The History of the Peloponnesian War
Page: 117The Corcyraeans in great confusion and alarm at the state of things in the city and at the approach of the invader, at once proceeded to equip sixty vessels, which they sent out, as fast as they were manned, against the enemy, in spite of the Athenians recommending them to let them sail out first, and to follow themselves afterwards with all their ships together. Upon their vessels coming up to the enemy in this straggling fashion, two immediately deserted: in others the crews were fighting among themselves, and there was no order in anything that was done; so that the Peloponnesians, seeing their confusion, placed twenty ships to oppose the Corcyraeans, and ranged the rest against the twelve Athenian ships, amongst which were the two vessels Salaminia and Paralus.
While the Corcyraeans, attacking without judgment and in small detachments, were already crippled by their own misconduct, the Athenians, afraid of the numbers of the enemy and of being surrounded, did not venture to attack the main body or even the centre of the division opposed to them, but fell upon its wing and sank one vessel; after which the Peloponnesians formed in a circle, and the Athenians rowed round them and tried to throw them into disorder. Perceiving this, the division opposed to the Corcyraeans, fearing a repetition of the disaster of Naupactus, came to support their friends, and the whole fleet now bore down, united, upon the Athenians, who retired before it, backing water, retiring as leisurely as possible in order to give the Corcyraeans time to escape, while the enemy was thus kept occupied. Such was the character of this sea-fight, which lasted until sunset.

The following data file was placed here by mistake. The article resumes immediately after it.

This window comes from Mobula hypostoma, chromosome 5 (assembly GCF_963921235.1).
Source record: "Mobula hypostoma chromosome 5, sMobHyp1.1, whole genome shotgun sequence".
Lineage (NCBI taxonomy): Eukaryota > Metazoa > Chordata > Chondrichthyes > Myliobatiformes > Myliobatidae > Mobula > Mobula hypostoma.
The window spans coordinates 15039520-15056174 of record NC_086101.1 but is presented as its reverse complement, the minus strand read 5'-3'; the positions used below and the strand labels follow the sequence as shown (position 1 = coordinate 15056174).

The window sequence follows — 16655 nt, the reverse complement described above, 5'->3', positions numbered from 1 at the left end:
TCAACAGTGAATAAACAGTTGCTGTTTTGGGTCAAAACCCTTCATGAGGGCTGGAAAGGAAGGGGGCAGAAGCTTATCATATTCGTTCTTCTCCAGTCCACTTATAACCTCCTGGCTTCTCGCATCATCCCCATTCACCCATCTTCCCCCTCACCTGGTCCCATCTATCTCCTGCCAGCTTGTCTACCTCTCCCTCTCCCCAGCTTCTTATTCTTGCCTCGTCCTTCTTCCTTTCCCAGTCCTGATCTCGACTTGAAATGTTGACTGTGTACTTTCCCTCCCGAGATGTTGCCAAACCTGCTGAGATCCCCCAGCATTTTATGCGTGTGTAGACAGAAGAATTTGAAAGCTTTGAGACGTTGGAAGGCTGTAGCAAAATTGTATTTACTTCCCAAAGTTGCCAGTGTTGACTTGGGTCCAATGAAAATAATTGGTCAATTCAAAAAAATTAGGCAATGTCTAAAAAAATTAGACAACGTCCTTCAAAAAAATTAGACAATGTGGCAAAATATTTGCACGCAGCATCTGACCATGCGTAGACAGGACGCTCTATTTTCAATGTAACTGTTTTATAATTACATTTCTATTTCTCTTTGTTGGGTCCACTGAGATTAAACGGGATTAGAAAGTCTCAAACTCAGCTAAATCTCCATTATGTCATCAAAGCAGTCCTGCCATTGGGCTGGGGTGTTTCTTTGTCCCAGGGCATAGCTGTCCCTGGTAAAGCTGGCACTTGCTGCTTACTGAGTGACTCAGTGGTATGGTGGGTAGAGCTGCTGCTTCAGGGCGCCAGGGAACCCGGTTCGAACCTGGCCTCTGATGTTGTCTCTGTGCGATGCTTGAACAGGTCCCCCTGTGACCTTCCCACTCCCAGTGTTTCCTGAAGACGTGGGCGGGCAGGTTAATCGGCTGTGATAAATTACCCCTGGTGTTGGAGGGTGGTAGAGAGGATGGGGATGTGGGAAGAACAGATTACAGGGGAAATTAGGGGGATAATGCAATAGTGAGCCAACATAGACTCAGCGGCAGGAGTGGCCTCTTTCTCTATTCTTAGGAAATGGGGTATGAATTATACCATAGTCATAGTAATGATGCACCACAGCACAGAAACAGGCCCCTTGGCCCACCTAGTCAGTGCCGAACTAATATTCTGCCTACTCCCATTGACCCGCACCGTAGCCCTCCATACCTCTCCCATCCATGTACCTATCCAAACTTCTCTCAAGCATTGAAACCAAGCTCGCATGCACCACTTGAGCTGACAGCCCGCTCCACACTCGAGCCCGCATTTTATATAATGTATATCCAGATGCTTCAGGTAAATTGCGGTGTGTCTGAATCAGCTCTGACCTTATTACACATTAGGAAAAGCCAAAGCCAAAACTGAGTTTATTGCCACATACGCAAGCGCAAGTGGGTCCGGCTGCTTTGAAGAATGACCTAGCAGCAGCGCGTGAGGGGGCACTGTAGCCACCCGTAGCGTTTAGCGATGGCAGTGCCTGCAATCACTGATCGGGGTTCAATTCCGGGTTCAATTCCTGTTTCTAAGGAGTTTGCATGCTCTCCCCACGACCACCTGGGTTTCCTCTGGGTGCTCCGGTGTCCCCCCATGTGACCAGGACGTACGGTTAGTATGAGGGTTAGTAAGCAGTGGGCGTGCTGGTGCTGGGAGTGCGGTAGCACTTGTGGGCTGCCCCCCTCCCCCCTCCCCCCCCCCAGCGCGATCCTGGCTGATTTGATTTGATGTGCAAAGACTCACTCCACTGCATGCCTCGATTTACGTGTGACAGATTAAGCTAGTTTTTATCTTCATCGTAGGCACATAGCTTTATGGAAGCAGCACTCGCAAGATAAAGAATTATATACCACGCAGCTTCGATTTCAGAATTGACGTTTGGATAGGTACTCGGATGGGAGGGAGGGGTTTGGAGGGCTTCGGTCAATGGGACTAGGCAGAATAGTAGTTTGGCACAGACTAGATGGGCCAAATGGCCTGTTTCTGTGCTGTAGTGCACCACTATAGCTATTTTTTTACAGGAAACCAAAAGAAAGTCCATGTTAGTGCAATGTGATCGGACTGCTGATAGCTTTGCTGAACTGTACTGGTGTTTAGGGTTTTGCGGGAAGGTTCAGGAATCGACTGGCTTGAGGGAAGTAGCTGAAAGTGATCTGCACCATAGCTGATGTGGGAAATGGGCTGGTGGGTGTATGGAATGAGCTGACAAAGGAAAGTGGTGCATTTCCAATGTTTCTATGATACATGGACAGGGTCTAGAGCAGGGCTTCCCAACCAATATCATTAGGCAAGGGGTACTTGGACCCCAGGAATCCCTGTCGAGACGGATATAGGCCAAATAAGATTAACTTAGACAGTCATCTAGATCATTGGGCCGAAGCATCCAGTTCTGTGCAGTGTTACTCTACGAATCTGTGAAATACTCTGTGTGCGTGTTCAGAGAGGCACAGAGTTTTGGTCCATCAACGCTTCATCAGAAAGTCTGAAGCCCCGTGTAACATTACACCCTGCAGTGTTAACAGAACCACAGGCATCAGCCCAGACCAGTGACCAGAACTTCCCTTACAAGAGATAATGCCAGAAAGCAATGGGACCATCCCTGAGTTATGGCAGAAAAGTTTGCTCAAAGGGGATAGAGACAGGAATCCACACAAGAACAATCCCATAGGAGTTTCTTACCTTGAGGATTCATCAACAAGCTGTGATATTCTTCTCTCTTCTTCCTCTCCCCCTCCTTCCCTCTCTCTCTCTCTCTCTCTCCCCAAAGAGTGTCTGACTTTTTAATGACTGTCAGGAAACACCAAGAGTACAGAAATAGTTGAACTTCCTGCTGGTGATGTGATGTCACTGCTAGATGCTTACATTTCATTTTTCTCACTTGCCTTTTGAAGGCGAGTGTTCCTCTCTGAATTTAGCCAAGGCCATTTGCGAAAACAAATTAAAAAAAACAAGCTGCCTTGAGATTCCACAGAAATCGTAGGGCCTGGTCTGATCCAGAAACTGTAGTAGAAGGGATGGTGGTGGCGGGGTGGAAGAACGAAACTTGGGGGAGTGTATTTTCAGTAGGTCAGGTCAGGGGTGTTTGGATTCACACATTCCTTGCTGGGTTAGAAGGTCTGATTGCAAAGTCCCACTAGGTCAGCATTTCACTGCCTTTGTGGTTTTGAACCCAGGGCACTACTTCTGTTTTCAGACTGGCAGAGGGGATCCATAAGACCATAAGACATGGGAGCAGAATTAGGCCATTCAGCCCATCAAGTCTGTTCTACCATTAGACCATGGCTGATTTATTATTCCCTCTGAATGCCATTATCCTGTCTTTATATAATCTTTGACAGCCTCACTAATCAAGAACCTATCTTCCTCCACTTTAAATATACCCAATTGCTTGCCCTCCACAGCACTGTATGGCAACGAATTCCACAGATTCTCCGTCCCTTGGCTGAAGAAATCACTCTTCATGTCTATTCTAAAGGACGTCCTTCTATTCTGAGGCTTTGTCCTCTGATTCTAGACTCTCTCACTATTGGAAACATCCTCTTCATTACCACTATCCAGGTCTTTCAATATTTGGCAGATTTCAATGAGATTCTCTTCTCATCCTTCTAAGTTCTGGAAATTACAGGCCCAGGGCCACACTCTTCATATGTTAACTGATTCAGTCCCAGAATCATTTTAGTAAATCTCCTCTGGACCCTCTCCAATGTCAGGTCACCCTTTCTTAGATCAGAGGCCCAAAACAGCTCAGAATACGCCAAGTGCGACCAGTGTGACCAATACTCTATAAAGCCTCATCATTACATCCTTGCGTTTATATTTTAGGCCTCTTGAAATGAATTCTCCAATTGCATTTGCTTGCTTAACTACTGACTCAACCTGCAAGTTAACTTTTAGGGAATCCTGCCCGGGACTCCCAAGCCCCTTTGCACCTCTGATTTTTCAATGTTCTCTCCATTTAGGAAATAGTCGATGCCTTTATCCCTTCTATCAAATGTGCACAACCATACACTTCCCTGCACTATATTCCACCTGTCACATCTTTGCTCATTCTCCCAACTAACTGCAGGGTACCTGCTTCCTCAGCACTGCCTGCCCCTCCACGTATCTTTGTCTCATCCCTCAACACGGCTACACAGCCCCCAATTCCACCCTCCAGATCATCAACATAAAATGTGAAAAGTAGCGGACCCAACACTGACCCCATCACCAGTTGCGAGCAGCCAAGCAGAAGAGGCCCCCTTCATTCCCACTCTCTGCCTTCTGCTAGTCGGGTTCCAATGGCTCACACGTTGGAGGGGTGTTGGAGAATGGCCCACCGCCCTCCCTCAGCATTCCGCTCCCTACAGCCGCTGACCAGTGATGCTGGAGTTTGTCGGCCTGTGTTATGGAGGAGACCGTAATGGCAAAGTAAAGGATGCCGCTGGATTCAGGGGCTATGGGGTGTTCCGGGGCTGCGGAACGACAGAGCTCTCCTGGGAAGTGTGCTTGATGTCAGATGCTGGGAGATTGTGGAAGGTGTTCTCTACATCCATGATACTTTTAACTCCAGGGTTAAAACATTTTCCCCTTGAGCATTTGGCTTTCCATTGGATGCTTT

The Corcyraeans now feared that the enemy would follow up their victory and sail against the town and rescue the men in the island, or strike some other blow equally decisive, and accordingly carried the men over again to the temple of Hera, and kept guard over the city.